Speech – Forest and Bird
Digital technology is now very much a part of our everyday lives. It seems like now nearly everything is done via the internet. Email or instant messages are sent in a split second and the worlds information is at our fingertips. The request to …Jo Goodhew
14 APRIL, 2014
E aku rangatira, tēnā koutou katoa. Ka nui te honore ki te mihi ki a koutou.
Thank you so much for having me here this evening and thank you, Grant, for introducing me.
I would like to also acknowledge Selwyn Mayor Kelvin Coe, and Ray MacDonald, Chair of the SeniorNet Federation.
It is fantastic to see so many people here today – so many people who are embracing the ever-changing range of technologies, and teaching others to embrace them also.
You are all right at the frontier of this change, working as you do in the SeniorNet Learning Centres around the country.
Digital technology is now very much a part of our everyday lives.
It seems like now nearly everything is done via the internet.
Email or instant messages are sent in a split second and the world’s information is at our fingertips.
The request to speak to you came by email.
My plane tickets were booked online, and I could check in before going to the airport via the airline’s website or use the app on my Iphone.
All this is enormously convenient, but I won’t try to tell you that it’s always easy learning about new technologies and using them to their full advantage.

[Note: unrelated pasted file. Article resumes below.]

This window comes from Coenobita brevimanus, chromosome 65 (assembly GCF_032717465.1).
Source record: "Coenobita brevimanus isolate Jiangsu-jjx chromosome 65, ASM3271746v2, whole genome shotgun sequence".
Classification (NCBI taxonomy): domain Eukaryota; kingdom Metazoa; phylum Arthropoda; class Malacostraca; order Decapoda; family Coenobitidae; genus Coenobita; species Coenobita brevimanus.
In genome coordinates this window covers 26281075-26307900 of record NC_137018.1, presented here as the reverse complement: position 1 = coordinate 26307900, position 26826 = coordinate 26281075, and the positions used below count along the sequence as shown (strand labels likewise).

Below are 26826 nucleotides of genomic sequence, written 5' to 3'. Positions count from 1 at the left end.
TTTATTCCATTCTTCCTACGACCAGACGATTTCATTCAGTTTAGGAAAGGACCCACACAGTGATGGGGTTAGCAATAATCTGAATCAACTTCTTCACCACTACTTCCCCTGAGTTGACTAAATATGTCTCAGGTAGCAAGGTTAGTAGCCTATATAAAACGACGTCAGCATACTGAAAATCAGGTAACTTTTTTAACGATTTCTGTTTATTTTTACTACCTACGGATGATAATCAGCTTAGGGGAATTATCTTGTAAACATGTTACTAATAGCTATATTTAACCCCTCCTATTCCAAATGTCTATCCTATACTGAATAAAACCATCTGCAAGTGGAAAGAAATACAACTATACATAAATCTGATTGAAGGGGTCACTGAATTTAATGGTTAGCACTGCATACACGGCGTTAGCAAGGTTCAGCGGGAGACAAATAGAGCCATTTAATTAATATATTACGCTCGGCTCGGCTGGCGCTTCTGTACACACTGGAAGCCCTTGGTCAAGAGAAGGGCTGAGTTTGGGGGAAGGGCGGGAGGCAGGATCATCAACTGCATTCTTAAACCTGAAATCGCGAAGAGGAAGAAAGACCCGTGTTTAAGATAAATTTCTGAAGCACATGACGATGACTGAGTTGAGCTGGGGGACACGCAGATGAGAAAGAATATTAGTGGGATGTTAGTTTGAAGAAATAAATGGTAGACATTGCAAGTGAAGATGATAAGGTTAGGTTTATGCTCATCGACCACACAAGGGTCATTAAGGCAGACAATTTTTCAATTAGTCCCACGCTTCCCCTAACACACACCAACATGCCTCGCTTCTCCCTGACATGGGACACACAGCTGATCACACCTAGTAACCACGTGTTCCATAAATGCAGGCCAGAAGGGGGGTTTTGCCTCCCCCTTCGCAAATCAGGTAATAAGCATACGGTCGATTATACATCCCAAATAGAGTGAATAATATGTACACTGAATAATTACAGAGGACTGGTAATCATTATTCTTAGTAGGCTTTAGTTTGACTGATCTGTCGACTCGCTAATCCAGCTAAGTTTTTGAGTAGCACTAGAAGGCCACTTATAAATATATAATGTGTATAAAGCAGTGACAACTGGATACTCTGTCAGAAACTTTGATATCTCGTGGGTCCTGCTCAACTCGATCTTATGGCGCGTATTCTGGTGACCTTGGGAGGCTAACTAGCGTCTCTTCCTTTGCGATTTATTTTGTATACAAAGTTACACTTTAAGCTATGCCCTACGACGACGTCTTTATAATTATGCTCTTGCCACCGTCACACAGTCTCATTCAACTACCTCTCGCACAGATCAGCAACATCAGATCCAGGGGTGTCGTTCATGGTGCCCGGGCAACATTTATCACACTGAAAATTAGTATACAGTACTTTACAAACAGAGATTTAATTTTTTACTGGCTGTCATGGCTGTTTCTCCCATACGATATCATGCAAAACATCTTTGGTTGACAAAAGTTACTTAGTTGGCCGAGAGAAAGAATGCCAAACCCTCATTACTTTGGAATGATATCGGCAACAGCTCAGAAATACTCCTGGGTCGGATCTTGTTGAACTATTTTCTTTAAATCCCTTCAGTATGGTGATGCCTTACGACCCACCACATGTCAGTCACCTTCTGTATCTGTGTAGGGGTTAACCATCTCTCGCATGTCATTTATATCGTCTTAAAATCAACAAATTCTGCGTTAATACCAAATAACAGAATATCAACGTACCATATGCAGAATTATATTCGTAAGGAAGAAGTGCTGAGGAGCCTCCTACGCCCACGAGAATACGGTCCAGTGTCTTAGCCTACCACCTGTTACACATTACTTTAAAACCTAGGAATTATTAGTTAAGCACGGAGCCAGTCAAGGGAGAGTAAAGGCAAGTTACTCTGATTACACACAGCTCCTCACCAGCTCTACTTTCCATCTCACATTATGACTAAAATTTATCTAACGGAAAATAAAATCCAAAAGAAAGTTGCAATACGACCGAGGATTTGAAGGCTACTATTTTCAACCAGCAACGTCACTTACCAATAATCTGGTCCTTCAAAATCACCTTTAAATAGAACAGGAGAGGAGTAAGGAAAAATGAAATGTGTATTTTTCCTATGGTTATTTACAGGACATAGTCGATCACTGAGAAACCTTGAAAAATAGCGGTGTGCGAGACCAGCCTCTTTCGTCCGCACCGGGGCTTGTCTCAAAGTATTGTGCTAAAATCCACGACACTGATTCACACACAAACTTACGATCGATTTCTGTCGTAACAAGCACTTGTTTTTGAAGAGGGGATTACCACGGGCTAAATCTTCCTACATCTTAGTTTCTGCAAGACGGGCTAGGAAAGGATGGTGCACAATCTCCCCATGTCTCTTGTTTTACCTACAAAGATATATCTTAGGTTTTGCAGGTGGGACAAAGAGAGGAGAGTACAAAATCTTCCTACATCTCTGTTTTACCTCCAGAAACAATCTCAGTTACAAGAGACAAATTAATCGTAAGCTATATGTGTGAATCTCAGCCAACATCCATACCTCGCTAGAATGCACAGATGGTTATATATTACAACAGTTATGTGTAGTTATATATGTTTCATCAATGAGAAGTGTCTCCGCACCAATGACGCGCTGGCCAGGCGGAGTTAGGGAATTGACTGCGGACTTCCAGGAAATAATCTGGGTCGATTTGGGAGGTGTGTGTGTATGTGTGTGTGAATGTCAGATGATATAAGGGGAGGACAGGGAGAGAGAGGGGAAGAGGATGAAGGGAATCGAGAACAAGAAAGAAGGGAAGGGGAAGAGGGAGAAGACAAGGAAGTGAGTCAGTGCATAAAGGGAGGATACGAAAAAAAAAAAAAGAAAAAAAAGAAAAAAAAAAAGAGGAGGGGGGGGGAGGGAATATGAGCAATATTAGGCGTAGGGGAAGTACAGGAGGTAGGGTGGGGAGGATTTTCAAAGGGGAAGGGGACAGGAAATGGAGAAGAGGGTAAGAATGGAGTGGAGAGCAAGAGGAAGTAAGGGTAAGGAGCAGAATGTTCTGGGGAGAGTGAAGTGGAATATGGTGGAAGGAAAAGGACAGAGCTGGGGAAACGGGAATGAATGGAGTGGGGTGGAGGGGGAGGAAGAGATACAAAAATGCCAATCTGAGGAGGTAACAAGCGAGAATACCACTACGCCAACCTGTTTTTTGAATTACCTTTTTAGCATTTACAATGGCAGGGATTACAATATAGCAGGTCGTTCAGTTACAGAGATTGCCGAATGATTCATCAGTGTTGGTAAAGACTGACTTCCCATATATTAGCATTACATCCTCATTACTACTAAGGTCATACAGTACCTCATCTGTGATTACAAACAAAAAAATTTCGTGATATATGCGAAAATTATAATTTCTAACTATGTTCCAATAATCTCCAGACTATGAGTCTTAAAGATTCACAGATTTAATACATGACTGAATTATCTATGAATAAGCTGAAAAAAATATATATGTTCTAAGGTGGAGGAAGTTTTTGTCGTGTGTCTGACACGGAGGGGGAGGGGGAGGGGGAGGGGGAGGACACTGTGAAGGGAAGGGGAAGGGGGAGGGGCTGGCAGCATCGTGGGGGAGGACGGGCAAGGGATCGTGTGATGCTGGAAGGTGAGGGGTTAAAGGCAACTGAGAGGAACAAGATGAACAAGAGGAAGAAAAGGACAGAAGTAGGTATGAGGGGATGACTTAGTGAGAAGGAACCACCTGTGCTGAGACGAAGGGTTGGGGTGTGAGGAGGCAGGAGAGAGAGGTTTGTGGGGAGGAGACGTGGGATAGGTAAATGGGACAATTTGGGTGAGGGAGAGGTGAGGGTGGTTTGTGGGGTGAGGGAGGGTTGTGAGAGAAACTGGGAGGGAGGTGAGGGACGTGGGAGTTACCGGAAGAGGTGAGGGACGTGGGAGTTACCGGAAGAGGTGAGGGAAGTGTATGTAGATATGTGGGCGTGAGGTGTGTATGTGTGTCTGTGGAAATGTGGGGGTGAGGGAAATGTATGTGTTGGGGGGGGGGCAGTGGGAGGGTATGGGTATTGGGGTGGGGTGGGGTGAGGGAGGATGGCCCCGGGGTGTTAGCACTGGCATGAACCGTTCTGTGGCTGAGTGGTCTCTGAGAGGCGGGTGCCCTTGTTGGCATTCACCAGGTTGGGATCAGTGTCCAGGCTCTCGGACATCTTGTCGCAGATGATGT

I recently joined Twitter – and I can tell you that has been a learning curve!
Your messages have to be short, only 140 characters – which is never easy for a politician.
Then I got my account hacked.
A couple of messages disappeared.
And for a while there I couldn’t send photos.
But, touch wood things are back on track now and running smoothly now.
Just like any new technology it’s just taken me a bit of time to get my head around it.
Using technology is usually something we have to sit down and learn, and for many of us it’s been a long time since we were in a classroom.
It can be a daunting task at first.
Especially if your tutor is some young thing who could use an iPad before a knife and fork.
But, you’re never really too old to learn a new trick.
Henry Ford once said “Anyone who stops learning is old – anyone who keeps learning stays young.”
Age is no barrier to learning something new – and I’m sure we all know that new skills keep our brains sharp.
I admire so much the work you all do in encouraging your members to embrace the benefits of technology, rather than being afraid of it.
I acknowledge that most of that work is done on a voluntary basis, and as the Minister for the Community and Voluntary Sector, I thank you for your time and energy.
As Minister for Senior Citizens, my priority is to enhance the lives of older New Zealanders.
Nowadays digital technology is a large part of that – particularly, but not only, in the role it plays in allowing older New Zealanders to stay connected.